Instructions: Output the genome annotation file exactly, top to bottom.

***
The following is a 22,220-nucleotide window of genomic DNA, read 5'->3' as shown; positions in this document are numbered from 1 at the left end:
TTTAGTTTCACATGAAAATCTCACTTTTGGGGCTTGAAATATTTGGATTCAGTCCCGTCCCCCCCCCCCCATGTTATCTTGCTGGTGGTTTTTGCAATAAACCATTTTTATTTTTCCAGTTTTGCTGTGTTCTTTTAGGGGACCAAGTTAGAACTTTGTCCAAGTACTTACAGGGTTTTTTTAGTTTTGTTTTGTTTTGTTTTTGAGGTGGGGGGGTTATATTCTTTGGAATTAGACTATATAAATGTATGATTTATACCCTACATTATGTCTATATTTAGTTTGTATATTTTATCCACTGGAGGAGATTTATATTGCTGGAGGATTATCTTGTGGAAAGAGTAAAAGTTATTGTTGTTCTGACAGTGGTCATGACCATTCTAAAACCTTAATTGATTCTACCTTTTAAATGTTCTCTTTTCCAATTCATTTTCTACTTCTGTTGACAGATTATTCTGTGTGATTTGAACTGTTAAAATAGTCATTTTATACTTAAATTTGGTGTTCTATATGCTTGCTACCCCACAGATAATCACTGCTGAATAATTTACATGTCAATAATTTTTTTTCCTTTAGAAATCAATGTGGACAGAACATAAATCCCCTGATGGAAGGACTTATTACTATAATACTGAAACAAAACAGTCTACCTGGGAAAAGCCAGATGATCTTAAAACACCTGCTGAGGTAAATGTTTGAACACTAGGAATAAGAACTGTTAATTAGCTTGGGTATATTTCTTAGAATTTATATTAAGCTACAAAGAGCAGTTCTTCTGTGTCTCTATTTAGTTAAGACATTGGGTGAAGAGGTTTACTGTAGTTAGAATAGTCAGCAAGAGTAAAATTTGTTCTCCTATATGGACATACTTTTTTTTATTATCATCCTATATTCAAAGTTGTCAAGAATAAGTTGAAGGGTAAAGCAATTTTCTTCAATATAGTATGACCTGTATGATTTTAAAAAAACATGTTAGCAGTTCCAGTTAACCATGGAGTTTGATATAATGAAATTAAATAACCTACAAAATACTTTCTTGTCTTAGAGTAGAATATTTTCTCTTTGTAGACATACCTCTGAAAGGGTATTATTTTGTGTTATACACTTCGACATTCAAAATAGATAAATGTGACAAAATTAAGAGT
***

The following is a 22,220-nucleotide window of genomic DNA, read 5'->3' as shown; positions in this document are numbered from 1 at the left end:
TTTAGTTTCACATGAAAATCTCACTTTTGGGGCTTGAAATATTTGGATTCAGTCCCGTCCCCCCCCCCCCATGTTATCTTGCTGGTGGTTTTTGCAATAAACCATTTTTATTTTTCCAGTTTTGCTGTGTTCTTTTAGGGGACCAAGTTAGAACTTTGTCCAAGTACTTACAGGGTTTTTTTAGTTTTGTTTTGTTTTGTTTTTGAGGTGGGGGGGTTATATTCTTTGGAATTAGACTATATAAATGTATGATTTATACCCTACATTATGTCTATATTTAGTTTGTATATTTTATCCACTGGAGGAGATTTATATTGCTGGAGGATTATCTTGTGGAAAGAGTAAAAGTTATTGTTGTTCTGACAGTGGTCATGACCATTCTAAAACCTTAATTGATTCTACCTTTTAAATGTTCTCTTTTCCAATTCATTTTCTACTTCTGTTGACAGATTATTCTGTGTGATTTGAACTGTTAAAATAGTCATTTTATACTTAAATTTGGTGTTCTATATGCTTGCTACCCCACAGATAATCACTGCTGAATAATTTACATGTCAATAATTTTTTTTCCTTTAGAAATCAATGTGGACAGAACATAAATCCCCTGATGGAAGGACTTATTACTATAATACTGAAACAAAACAGTCTACCTGGGAAAAGCCAGATGATCTTAAAACACCTGCTGAGGTAAATGTTTGAACACTAGGAATAAGAACTGTTAATTAGCTTGGGTATATTTCTTAGAATTTATATTAAGCTACAAAGAGCAGTTCTTCTGTGTCTCTATTTAGTTAAGACATTGGGTGAAGAGGTTTACTGTAGTTAGAATAGTCAGCAAGAGTAAAATTTGTTCTCCTATATGGACATACTTTTTTTTATTATCATCCTATATTCAAAGTTGTCAAGAATAAGTTGAAGGGTAAAGCAATTTTCTTCAATATAGTATGACCTGTATGATTTTAAAAAAACATGTTAGCAGTTCCAGTTAACCATGGAGTTTGATATAATGAAATTAAATAACCTACAAAATACTTTCTTGTCTTAGAGTAGAATATTTTCTCTTTGTAGACATACCTCTGAAAGGGTATTATTTTGTGTTATACACTTCGACATTCAAAATAGATAAATGTGACAAAATTAAGAGT